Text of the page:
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Located in the heart of the Cumberland Valley in Shippensburg, Pennsylvania, Silla has actively collected, conserved and cataloged fine objects since its inception in 2009. While the collection has an emphasis on sculpture from 1860 through 1930, a full range of beautiful objects, furniture and paintings are always on display in our 9000 sq ft downtown gallery.

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Ferdinand Barbedienne

ferdinand-barbedienne.jpgBorn on August 6th of 1810 Ferdinand Barbedienne would go on from his small village in Calvados, France to build one of the most important bronze foundries in France.  In 1822 he apprenticed to a Parisian papermaker and by 1834, Barbedienne was a successful manufacturer of wallpaper.  In 1838, he changed careers entirely when he partnered with Achille Collas, inventor of a groundbreaking machine that would allow bronze sculptures to be reduced in size efficiently while maintaining exacting scale and detail.  The cachet of A. Collas Reduction Mechanique would become almost synonymous with the Barbedienne foundry, as the marking appears on nearly every work they produced.  They would call their firm "Collas & Barbedienne" and the two began selling smaller versions of the great historical works of art, copied from museums and cherished by the "Grand Tour" patrons looking to bring a piece of antiquity into their homes.  In 1843 they began editing and casting works of art for contemporary artists and by 1850 they were producing elaborate decorative arts, including candlesticks, sconces, candelabra, vases, andirons and furniture.  By 1851 the firm was simply known as Barbedienne and they exhibited extensively at every World Fair, receiving numerous medals at these international exhibitions, including the Gold Medal in 1855 and medals in three different classes at London's 1862 International Exhibition.  It was at this exhibition where Barbedienne's work in enamel, which was widely considered to be at the forefront of enamel-work, that their wares in enamel were first introduced.

Barbedienne's ability to produce works of art with scale and economy led to a democratization of art, placing examples of antiquity and important works by living artists within reach for households across Europe.  He worked with some of the most important sculptors of their day, including Eugene Aizelin, Antoine-Louis Barye, Emmanuel Fremiet, Antonin Mercié, Henri Chapu, Emile Guillemin, Eugene Delaplanche and many more. 

Art production was briefly interrupted in 1870, as they began manufacturing cannons in the foundries in the outbreak of the Franco-Prussian war.  Their most well known catalogue is the widely reproduced retail catalog of 1886, which offers a wealth of information for the collector on exact dimensions and original retail prices of works produced during this period.  The same year he was awarded the Jean Goujon Gold Medal by the Société d’Encouragement pour l’Industrie Nationale.

He died on March 21st of 1892 and is honored with extraordinary memorial in the Pére Lechaise Cemetery in Paris, a marble tombstone surmounted by a bronze bust of himself.  Writing in the 1894 edition of the daily newspaper Le Gaulois is a beautiful description of the tomb:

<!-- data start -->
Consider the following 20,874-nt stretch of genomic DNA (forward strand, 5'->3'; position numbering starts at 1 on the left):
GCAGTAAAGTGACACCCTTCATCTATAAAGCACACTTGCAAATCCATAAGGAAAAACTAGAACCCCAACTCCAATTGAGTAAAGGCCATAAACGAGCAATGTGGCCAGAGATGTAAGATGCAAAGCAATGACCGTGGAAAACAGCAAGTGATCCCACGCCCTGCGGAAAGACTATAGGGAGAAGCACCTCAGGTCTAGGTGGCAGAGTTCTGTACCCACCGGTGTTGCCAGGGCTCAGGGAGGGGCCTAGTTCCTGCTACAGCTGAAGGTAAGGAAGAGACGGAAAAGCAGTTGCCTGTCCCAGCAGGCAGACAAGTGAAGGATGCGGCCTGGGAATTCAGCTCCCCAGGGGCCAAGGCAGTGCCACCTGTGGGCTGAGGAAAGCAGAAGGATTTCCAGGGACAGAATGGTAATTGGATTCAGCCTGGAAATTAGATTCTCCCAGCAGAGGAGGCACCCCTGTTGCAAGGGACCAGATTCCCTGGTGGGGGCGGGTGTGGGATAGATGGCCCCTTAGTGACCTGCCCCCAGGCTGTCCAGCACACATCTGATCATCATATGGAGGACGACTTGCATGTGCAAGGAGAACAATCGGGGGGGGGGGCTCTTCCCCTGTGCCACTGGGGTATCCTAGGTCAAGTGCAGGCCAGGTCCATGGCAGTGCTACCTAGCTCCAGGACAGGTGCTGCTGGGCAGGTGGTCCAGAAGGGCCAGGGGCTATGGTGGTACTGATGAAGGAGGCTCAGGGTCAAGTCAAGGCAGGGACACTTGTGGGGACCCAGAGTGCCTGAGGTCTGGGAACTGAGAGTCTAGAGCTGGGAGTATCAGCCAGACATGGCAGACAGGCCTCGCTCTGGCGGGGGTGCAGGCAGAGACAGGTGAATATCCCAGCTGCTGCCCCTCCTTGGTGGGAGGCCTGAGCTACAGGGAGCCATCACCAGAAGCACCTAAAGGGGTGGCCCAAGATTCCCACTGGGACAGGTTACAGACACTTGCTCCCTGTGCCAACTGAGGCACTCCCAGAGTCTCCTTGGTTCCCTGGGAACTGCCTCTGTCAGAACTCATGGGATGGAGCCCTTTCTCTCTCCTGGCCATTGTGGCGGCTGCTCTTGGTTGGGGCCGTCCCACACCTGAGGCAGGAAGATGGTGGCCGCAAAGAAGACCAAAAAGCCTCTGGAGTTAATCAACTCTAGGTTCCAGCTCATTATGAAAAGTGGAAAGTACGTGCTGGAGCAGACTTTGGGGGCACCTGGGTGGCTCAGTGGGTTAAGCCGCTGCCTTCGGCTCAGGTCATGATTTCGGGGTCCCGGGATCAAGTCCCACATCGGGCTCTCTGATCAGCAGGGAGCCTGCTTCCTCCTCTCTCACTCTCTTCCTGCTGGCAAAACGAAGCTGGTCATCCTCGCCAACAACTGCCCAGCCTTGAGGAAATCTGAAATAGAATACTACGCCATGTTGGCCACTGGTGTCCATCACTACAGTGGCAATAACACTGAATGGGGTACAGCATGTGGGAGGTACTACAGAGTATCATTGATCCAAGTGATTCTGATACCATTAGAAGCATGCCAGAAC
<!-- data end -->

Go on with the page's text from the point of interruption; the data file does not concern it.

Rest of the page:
"On a high square stone pillar of the Vosges rests the bronze bust... to the right and left of the pillar, at the head of the sarcophagus he surmounts, stand two life-size figures of women, also in bronze. Both carry palm branches: the figure symbolizing "Art" is helmeted, a chimera writing on the helmet, while the other is armed with a hammer of "Industry"... at the foot of the sarcophagus, a delightful maiden's figure rests, her bust is naked, but nudity is so deeply chaste that her figure is very moving. She is discouraged and simple, expressing a pain that is truly inconsolable as she lets fall on the stone a torch whose flame wobbles and goes out."

As his heir, Gustave Leblanc (French, 1849-1945) succeeded his uncle as president of the company, which eventually changed its name to Leblanc-Barbedienne and would eventually work with Auguste Rodin.  The foundry continued operation through 1952.

Literature and Further Reading:

  • Les Bronzes Barbedienne. L'Ouvre d'une Dynastie de Fondeurs (1834-1954), Florence Rionnet
  • Catalogue Bronzes D'Art F. Barbedienne, Paris, 1886
  • Bronzes of the Nineteenth Century, A Dictionary of Sculptors, Pierre Kjellberg
  • The Founders and Editors of the Barye Bronzes, J. G. Reinis

The two sculptures below are circa the 1880s, each signed "F. Barbedienne, fondeur" with rounded screw joinery and gilt wash to the underside.


F. Barbedienne Henri Chapu Bronze Sculpture 

Below are three sand-cast figures by Antoine-Louis Barye cast by Barbedienne post-humously between 1875-90.

 Antoine Louis Barye Barbedienne
 Antoine Louis Barye Bronze Sculpture by Barbedienne
 Barye bronze sculpture by Barbedienne

An example of a 20th century model follows, along with the signature.  Note the presence of square steel nuts with modern washers.

Barbedienne Bronze Joinery, Shot of Underside 

Examples of the F. Barbedienne signature follow loosely ordered by approximate date from the last quarter of the 19th century.

 Barbedienne Foundry Mark on Barye Bronze
 Delaplanche Bronze Sculpture with Barbedienne Foundry Mark
 FB Gold Seal on Barbedienne Bronze
 Antoine-Louis Barye Barbedienne Bronze Sculpture
 Barye Panther Bronze Sculpture by Barbedienne
Barye Bronze Sculpture of Lion and Serpent 
 Bronze Sculpture of Barbedienne Barye Foundry Mark
 Barye Panther Resting Bronze Sculpture by Barbedienne